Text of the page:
Thirty years ago, Mauna Loa, the massive volcano that makes up more than half of Hawaii’s Big Island, kicked off a 22-day eruption that kept geologists, emergency managers and Hawaiian residents on their toes. Below are ten rocking facts about the event.
(If you want to read the full retelling of the eruption, check out my three-post series on WIRED’s Eruption Blog here.)
1. Worst (or Best?) Party Joke Ever: The night of the eruption, all the geologists from the volcano monitoring agency, the Hawaiian Volcano Observatory, were downing beers. The occasion? HVO’s head, Bob Decker, was leaving Hawai’i’s shores for a sister agency in California. At the sendoff, Decker’s colleagues joked about the scenario on everyone’s mind: What if Mauna Loa erupted that night? According to the HVO rumor mill, when Decker got the call about the eruption later that night, he thought it was an extension of the party joke.
2. Technical Difficulties: The piece of machinery that would have given the geologists an early heads-up—on the order of minutes, possibly hours—about the forthcoming eruption had been turned off. The equipment, a seismometer used to track earthquakes, located near Mauna Loa’s summit had been temporarily shut off due to disruptive high winds in previous weeks.
3. Where Ya Going?: In the eruption’s earliest hours, Mauna Loa’s lava flows proved fickle. Within a span of 10 hours, the eruptive source started at the summit, moved to the southwestern slope, returned to the summit and then finally committed to the northern slope.
4. Pack Your Bags: Early on in the eruption, several families living in the threatened Hilo town’s suburbs highest up on the mountain evacuated their homes voluntarily. Even though the flows were still several miles away, at night, when they glowed a terrible red, the lava seemed impossibly, stressfully close.
5. Data Disruption: On the eruption’s second day, lava devoured a terminal of power lines, shutting off the electricity at the meteorological Mauna Loa Observatory. The group’s carbon-dioxide emission data collection—the same data used in the famous Keeling curve tracking global warming—got temporarily disrupted, among other experiments. It was the first time that CO2 data had not been collected since the study began in 1958.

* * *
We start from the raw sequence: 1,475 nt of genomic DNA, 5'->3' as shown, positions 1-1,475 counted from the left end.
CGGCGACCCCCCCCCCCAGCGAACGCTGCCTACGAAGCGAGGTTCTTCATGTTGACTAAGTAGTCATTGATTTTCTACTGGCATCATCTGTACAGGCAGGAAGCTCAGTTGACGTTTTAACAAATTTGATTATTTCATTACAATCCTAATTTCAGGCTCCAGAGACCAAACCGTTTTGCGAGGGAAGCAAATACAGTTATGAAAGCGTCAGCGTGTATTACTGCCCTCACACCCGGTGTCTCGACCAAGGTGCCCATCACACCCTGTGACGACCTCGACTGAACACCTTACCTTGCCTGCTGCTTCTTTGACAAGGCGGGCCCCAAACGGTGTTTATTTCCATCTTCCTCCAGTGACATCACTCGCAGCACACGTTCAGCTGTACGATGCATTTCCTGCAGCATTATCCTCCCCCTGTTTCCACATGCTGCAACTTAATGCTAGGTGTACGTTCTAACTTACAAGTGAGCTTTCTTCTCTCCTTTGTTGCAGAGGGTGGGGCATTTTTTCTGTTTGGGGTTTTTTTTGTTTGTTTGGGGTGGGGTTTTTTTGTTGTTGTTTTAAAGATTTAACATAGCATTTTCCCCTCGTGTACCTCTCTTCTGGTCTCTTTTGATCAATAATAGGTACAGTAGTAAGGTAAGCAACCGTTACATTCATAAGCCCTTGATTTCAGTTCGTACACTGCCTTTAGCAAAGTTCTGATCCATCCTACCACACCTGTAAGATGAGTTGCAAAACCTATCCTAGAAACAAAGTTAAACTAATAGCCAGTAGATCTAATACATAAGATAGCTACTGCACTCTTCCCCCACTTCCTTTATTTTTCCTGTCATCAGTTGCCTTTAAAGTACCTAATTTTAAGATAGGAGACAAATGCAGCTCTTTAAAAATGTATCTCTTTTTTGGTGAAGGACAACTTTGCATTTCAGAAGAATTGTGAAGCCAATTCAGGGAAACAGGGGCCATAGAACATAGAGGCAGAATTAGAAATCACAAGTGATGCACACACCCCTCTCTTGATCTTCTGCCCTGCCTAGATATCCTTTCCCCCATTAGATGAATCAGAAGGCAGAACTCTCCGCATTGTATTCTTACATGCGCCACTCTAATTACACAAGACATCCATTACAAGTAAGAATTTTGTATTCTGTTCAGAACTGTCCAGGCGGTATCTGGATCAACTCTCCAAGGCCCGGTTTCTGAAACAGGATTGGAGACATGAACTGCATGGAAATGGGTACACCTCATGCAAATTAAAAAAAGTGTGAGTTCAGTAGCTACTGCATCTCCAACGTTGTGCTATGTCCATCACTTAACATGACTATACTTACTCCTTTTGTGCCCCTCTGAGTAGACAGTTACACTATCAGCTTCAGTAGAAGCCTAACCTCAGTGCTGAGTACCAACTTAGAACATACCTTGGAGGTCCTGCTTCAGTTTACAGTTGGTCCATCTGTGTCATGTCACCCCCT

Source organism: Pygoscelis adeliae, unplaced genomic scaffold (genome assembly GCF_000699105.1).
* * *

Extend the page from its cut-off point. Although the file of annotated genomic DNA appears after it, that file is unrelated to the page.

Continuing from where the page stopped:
Rainbow Eruption: Nearly a week into Mauna Loa’s eruption, another Hawai’i volcano decided to follow suit. On Friday, March 30, 1984, the smaller Kilauea volcano started erupting within the confines of Hawai’i Volcanoes National Park, marking the first double-eruption in almost 116 years!
7. Did You Call?: Once the news had spread that Mauna Loa was erupting, HVO “was besieged” with phone calls, according to then-Mauna Loa geologist Jack Lockwood. At the time, the scientific group did not have a media person. So HVO’s head Bob Decker took on the role and got volunteers from the community to help him man the phones. During the eruption’s early days, Decker also gave regular press conferences about the volcano monitoring and threat-level.
8. Butting Heads: From the public’s perspective, the two agencies tag-teaming the lion’s share of the eruption response—HVO and Civil Defense—got along swimmingly. But behind doors, Civil Defense director Harry Kim and geologist Jack Lockwood disagreed on several issues, from volcano viewing to disaster outreach.
9. Don’t Touch This: As the lava flows pushed closer to Hilo, authorities cooked up a lava diversion plans, such as building a protective barrier around certain key buildings like the hospital, on the down-low. Then—and now—lava diversion is a sensitive topic in Hawaii. This is because according to Hawaiians who believe in the volcano goddess Pele, it is sacrilegious to obstruct the flows in any way because the flows are a physical extension of the deity. Fortunately, those diversion plans were never needed; the flows stopped around 4.5 miles north of Hilo, sparing the city.
10. One is the Loneliest Number: Only one geologist now working at HVO, current Mauna Loa geologist Frank Trusdell, was around to see the mighty mountain when it was last in action in 1984. At the time, Trusdell had been a temporary hire, who took time off from graduate school to help the HVO monitoring efforts.